Imagine a January walk along a deserted beach on the west coast of Africa. Miles and miles of golden sand, coming up through your toes as you walk barefoot along the water’s edge. Gentle waves rolling in from the deep blue Atlantic Ocean, leaving a salty tang on the warm breeze that you can taste on your lips. Seabirds and shore birds everywhere, distant brightly painted fishing boats preparing to cast their nets. Otherwise, nothing. Just you. We need a closer look at this amazing place.
Osprey Watching in Africa
This is in fact a beach in the small West African country called The Gambia. You can find beaches just like this up and down this coastline, from Senegal to the north as far down as Sierra Leone to the south. The beaches are not always quiet, like this one is today. They are often crowded with local people, waiting to greet the fishermen as they return with their catches and take their fish off to markets. But they are not here today. The boats will stay out all night, and return tomorrow morning. Let’s walk on and enjoy the peace and quiet.
A closer look at the birds tells us that many of them are species which live here all the year round. There are Pink-backed Pelicans, floating serenely on the water like stately Spanish galleons, or flying over in V-shaped flocks. Grey-headed Gulls, very like our Black-headed Gulls but with one obvious difference, are common here. Various types of heron and egret fly over us, some white and some black. Hooded Vultures sit on the beach in groups, like witches huddling around a cooking pot.
But wait a minute. There are other birds here too, which are visitors, like us. Some are birds of the shore line, running about on the beach and probing in the sand for food. I can see Bar-tailed Godwits, Whimbrel and Sanderling. Others are birds of the air – swallows and martins - catching flying insects just as they did last year over places like Rutland Water. Their other home is thousands of miles to the north, in Europe and even above the Arctic Circle, and just a few months ago that’s where they were, laying their eggs and rearing their young. Now they’re here, escaping the freezing northern weather, and spending time building up their strength again for the long journey back in the European spring.
Out to sea, there is a sandbank. We can see some large brown and creamy white birds sitting on it, but what could they be? Time to get the telescope out and have a proper look….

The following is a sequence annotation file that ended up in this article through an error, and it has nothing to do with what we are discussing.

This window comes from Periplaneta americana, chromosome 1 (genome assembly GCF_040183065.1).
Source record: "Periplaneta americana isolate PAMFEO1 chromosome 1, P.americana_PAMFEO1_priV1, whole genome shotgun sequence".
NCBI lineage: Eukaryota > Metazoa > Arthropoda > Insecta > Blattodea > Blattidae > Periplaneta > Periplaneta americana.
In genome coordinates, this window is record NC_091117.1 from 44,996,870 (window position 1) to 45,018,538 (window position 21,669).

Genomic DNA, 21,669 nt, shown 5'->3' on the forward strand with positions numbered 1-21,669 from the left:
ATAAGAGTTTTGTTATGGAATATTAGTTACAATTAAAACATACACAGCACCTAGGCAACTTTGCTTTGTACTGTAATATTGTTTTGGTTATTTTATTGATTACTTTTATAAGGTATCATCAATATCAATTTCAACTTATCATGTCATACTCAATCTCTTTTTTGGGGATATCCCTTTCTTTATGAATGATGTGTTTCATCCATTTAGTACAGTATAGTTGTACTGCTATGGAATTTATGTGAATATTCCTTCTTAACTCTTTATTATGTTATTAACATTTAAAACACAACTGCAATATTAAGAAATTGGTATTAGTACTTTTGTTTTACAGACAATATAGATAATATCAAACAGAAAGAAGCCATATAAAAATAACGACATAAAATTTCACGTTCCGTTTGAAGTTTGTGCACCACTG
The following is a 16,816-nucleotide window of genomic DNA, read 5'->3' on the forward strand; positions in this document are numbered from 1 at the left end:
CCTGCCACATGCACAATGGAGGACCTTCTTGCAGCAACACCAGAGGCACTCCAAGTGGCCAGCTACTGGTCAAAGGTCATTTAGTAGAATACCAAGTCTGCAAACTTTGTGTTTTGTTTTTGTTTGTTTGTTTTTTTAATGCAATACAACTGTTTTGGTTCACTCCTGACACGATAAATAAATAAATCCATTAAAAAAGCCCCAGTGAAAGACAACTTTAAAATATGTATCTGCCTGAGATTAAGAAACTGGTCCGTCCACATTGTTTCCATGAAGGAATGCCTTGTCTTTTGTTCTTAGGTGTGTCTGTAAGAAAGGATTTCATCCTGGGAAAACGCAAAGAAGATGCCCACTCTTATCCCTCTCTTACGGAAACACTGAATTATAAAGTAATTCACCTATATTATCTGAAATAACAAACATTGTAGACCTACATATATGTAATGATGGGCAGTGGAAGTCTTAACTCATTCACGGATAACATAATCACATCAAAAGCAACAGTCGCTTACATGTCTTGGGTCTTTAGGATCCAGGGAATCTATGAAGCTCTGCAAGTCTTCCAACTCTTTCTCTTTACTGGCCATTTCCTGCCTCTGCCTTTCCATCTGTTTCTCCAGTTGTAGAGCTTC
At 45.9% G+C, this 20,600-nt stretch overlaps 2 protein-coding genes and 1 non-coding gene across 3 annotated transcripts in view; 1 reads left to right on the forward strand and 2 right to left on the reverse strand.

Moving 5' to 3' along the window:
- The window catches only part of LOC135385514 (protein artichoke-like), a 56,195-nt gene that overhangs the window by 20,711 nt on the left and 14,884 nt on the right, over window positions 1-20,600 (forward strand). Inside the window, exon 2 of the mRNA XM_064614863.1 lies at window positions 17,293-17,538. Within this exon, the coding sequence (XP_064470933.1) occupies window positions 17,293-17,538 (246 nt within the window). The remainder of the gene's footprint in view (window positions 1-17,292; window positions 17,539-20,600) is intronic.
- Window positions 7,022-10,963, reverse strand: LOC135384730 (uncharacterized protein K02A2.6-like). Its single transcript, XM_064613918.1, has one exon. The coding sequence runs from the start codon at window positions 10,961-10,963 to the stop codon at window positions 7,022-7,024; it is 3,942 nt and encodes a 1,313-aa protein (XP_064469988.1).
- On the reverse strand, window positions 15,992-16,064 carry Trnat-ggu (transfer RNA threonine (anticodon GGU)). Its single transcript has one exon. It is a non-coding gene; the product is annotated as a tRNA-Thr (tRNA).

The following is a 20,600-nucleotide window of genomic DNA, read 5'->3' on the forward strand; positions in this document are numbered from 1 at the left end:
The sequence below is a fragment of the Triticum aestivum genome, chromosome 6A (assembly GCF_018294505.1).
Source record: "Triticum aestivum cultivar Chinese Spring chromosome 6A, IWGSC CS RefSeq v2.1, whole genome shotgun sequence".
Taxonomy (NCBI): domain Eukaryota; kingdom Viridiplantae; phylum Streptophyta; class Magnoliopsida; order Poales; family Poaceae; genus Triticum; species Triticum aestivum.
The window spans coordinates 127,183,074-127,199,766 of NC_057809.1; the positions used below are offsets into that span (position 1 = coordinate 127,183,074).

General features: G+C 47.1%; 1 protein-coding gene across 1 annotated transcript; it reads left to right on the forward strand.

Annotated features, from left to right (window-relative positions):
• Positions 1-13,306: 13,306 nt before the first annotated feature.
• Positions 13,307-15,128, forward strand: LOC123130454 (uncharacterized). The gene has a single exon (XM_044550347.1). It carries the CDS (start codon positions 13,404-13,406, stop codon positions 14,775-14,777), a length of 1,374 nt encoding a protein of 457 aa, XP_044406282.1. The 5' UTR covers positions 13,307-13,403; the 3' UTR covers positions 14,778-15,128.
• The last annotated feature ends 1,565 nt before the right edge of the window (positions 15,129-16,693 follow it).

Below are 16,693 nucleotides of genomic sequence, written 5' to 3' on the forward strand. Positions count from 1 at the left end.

Maybe you have guessed already what they are. Yes, that’s right: OSPREYS!
Ospreys come to places like this from their breeding grounds in Europe at the end of September and early October. Some have come here for the first time this year, while others have been coming for anything up to twenty years – always to the same part of the coast, often to the same beaches, lagoons, marshes and lakes. There is no shortage of fish in the sea, and these Ospreys we can see now have all caught fish earlier this morning and are now resting and digesting their meal. If they had stayed in the cold regions of northern Europe, they would not be able to survive. Here, in the African sunshine, they can live a life of leisure, without having to worry about building a nest and bringing up their young. All that can wait until next spring, when most of them (apart from the youngest) will once more return to their summer homes, where people like you and me will be waiting for them.
Two young Gambian people are out on the beach today too. They have moved away from the sea and are using their binoculars and telescope to look at the birds in a large area covered in shrubs, mangroves and small trees. As I get closer I recognise them – it’s Dembo and Naffie! We know them well. We have met before. They are good friends of the Ospreys, and all the other birds too.
Dembo and Naffie are both from the nearby Kartong Bird Observatory, where they are training in Bird Research. They spend a lot of time, with other people, identifying and ringing hundreds of birds of different types every year, and keeping careful records of every single one. Today they are watching a group of eight very special birds and taking wonderful photographs of them. These birds are migrants too – visitors from further south and east in Africa and soon to depart. We watch these Northern Carmine Bee-eaters for a long time together.